attempted that including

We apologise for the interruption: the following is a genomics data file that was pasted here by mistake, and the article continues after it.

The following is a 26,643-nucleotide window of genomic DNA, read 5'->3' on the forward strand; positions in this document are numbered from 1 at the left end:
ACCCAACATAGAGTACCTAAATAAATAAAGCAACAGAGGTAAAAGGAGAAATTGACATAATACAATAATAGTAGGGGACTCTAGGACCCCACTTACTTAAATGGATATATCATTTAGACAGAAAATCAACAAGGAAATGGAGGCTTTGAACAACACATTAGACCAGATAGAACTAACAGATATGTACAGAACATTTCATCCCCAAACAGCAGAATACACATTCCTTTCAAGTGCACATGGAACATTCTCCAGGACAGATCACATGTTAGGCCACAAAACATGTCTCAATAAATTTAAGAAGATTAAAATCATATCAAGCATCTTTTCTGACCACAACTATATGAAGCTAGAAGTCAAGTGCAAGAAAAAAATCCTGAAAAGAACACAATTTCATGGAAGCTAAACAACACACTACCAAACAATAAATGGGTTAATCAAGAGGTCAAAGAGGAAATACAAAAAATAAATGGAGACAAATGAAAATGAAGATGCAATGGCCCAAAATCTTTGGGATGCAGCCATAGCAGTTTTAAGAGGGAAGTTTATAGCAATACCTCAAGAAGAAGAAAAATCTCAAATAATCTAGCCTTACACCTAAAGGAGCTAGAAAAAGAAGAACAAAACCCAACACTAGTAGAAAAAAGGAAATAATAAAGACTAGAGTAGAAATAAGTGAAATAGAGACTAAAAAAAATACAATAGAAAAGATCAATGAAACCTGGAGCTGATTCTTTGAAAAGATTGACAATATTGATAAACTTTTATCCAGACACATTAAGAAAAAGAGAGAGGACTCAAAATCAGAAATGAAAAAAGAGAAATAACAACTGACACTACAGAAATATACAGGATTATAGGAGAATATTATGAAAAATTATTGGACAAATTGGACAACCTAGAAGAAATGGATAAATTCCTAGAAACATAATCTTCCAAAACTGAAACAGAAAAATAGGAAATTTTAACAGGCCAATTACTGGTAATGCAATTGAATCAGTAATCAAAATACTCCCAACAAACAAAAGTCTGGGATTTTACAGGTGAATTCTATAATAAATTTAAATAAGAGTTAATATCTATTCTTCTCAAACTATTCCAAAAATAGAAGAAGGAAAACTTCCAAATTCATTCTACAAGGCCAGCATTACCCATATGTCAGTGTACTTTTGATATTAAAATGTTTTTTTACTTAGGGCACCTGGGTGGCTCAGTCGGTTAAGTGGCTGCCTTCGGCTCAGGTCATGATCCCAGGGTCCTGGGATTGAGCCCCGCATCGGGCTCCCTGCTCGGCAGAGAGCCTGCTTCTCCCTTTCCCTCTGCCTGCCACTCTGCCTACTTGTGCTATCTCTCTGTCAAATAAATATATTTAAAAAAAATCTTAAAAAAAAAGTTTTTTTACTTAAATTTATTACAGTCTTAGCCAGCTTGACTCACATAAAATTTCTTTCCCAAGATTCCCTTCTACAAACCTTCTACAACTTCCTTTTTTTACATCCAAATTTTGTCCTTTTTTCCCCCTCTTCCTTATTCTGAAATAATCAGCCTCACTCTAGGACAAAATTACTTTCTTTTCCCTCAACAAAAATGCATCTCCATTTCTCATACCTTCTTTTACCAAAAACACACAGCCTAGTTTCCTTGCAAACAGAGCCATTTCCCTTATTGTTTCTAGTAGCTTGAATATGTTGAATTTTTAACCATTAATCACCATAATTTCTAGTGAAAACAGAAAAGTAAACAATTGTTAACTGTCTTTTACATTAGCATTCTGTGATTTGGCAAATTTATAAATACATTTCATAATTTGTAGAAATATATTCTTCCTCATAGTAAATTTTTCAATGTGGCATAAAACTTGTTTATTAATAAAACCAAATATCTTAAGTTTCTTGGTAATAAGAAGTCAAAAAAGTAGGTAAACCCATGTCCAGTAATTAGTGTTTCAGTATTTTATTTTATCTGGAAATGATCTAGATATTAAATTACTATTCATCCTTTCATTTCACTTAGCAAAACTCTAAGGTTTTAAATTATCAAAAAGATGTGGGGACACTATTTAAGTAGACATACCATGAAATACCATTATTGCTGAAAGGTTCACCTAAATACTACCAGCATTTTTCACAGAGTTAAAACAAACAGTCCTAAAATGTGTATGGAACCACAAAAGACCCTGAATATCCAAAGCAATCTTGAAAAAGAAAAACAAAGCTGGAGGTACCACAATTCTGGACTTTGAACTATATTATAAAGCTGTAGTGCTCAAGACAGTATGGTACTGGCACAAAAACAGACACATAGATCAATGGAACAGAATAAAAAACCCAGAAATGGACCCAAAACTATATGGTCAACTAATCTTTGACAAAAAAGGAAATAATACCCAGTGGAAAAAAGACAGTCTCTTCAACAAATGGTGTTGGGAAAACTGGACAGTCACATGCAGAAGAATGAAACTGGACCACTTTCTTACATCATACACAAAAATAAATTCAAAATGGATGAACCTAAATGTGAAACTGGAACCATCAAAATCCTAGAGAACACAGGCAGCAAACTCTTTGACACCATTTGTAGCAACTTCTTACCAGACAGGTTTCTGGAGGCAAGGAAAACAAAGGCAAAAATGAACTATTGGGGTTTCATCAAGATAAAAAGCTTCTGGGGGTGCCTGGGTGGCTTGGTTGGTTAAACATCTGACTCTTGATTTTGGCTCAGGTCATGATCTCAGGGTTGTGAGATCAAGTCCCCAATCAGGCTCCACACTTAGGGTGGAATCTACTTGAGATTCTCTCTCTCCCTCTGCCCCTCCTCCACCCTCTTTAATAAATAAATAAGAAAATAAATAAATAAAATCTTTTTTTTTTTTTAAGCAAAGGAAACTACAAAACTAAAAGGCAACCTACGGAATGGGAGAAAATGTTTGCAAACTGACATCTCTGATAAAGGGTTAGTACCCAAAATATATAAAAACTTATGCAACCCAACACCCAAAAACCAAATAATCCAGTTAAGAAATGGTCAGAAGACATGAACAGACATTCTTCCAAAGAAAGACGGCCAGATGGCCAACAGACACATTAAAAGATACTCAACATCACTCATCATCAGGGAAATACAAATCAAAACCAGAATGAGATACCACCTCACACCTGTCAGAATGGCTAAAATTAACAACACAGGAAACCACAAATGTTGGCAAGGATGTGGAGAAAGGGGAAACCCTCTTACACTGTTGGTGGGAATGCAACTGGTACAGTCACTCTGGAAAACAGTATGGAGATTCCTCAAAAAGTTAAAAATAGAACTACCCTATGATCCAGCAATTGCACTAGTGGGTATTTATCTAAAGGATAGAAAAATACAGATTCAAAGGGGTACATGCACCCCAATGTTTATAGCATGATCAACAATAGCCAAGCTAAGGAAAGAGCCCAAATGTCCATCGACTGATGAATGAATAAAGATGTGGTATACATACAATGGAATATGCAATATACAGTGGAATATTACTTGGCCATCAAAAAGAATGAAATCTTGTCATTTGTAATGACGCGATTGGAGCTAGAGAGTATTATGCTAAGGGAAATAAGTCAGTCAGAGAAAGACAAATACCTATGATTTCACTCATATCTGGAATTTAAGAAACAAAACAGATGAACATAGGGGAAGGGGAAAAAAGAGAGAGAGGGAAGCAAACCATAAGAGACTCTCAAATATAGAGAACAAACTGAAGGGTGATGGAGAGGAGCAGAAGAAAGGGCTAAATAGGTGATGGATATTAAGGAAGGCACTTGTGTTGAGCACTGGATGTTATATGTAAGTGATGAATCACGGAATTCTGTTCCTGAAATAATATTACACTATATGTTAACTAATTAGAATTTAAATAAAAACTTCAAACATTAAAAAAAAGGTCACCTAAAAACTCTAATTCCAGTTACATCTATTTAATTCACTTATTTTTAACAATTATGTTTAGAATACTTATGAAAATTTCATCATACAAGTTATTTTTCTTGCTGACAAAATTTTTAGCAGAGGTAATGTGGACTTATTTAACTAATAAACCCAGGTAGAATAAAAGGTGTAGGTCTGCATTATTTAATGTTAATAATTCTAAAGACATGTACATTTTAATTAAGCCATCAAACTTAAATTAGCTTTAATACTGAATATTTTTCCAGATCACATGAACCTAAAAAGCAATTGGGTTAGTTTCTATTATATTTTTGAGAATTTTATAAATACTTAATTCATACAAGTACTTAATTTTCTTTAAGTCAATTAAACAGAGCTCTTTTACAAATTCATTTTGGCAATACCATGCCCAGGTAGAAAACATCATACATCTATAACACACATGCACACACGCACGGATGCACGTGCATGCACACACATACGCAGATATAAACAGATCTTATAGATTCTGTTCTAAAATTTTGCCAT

LSI Logic and it's failed, and one of the reasons its failed is that there are not testers available that have been developed that are general purpose and can be simply programmed in some automated fashion to test all these parameters. So that tends to be, the tests tend to be hand crafted which means you could have a hundred thousand dollars just involved in the test alone and the tester might be a five million dollar item.